Third setback for Gorstew in ATL pension fund case
The Court of Appeal has denied an application by Gorstew Limited to challenge a Full Court ruling barring a judicial review of the acquittal of three former executives in the billion-dollar ATL pension fund case, dealing another setback to the company in its near three-year quest for a criminal retrial of the executives.
However, the appeal court, in a May 4 judgment written by President Justice Dennis Morrison, is allowing Gorstew to appeal the Full Court's November 4, 2016 order that the company pay the executives' legal costs.
It was Gorstew's third attempt seeking leave for judicial review of a decision by then Resident Magistrate Lorna Shelly-Williams, who upheld a no-case submission and freed former ATL executives Patrick Lynch, Catherine Barber and the late Dr Jeffrey Pyne of criminal charges in June 2014.
Attorney Hugh Wildman, who appeared with Douglas Leys, QC, for Gorstew, told Gleaner Business on Tuesday that they are now preparing an application seeking the court's approval to take the matter before the Privy Council.
In December 2014, Supreme Court Justice Carol Lawrence-Beswick refused Gorstew's application for leave to apply for judicial review.
On November 4, 2016, the Full Court, to which Gorstew next resorted, upheld the decision of Justice Lawrence-Beswick.
Lynch, Barber and Pyne were tried for fraud between April 2013 and early June 2014. At the heart of the case against them was the contention that they fraudulently paid out funds from ATL's pension fund, of which Gorstew was the founder, without the company's consent.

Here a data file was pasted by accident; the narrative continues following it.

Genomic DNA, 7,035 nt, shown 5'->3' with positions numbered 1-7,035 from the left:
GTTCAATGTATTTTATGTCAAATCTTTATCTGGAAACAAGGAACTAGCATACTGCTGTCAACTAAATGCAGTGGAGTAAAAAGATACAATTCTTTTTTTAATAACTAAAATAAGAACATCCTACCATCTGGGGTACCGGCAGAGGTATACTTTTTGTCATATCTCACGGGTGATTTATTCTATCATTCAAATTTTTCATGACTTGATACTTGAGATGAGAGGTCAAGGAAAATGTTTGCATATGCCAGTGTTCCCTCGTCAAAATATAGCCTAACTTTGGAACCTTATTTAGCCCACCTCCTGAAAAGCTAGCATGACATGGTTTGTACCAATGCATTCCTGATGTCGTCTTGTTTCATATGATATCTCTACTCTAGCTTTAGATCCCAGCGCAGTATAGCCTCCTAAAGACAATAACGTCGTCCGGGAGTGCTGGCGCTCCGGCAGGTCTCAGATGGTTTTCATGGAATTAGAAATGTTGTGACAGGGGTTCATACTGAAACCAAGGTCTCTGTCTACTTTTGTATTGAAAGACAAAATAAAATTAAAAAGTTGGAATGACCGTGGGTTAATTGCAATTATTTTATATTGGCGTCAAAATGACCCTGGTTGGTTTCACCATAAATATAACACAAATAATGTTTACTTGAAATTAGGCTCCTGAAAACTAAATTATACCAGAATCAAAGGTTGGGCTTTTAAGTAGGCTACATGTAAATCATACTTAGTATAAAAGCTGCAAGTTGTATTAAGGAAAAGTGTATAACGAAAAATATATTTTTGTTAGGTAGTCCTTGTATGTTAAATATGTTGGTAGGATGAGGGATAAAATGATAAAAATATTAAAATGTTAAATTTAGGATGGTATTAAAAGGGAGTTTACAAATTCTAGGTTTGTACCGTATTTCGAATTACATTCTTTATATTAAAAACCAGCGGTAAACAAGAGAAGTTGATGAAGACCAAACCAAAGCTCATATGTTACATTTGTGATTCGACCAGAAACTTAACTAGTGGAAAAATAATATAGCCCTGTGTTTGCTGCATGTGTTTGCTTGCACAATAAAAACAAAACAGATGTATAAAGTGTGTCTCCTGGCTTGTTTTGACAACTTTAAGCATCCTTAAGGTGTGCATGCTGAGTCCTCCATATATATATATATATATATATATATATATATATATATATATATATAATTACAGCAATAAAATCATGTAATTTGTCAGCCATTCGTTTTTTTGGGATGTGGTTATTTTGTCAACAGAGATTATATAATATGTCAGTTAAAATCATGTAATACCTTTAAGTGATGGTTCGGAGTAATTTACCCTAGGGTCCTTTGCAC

On June 3, 2014, Shelly-Williams upheld a no-case submission and dismissed all charges against them.
"Let me just say, first of all, that I think I have given myself too little time in relation to this matter. I had hoped to give persons copies of the decision. It's not going to be possible. In fact, we do have a court reporter in court so whatever is going to be said will be recorded. So you can, in fact, get it from the court reporter. Okay?," commented Shelly-Williams at the outset of her ruling, which was given orally.
Three months later, on August 28, 2014, Gorstew asked the court for permission to apply for judicial review of the resident magistrate's decision by way of, among other things, a declaration that her statement that she needed more time to go through the evidence and that it was a work in progress, amounted to jurisdictional errors, rendering her findings and the subsequent verdict null and void.
Justice Morrison noted that Justice Lawrence-Beswick found that the entirety of Shelly-Williams' reasons showed she had accorded the case the proper consideration, and that "taken as a whole, the repeated references to time in the judgment of the resident magistrate appear to be in reference to the production of copies of her decision and not the decision itself".
He said that save for the contention that the resident magistrate failed to take sufficient time to consider her decision, it seems that Gorstew's complaints all fall within the category of non-reviewable errors of law made by an inferior tribunal.
Even if Gorstew is correct in thinking that the challenged decision was wrong in law, it was plainly a decision made within the resident magistrate's undoubted jurisdiction to hear the submission of no case and to assess whether it was made in the light of the evidence adduced by the prosecution, Morrison said.
Right or wrong, it was a valid decision and therefore non-reviewable, he added.
As it relates to costs of the Full Court hearing, Justice Morrison indicated that Gorstew was wrongly denied the opportunity to make a written submission.
"I think that it is strongly arguable that the Full Court ought to have afforded the applicant (Gorstew) the same opportunity before making an order for costs against it," he said.
Wildman said Gorstew had been allowed to state its case on costs in the case heard by Justice Lawrence-Beswick, but was not afforded the same opportunity by the Full Court.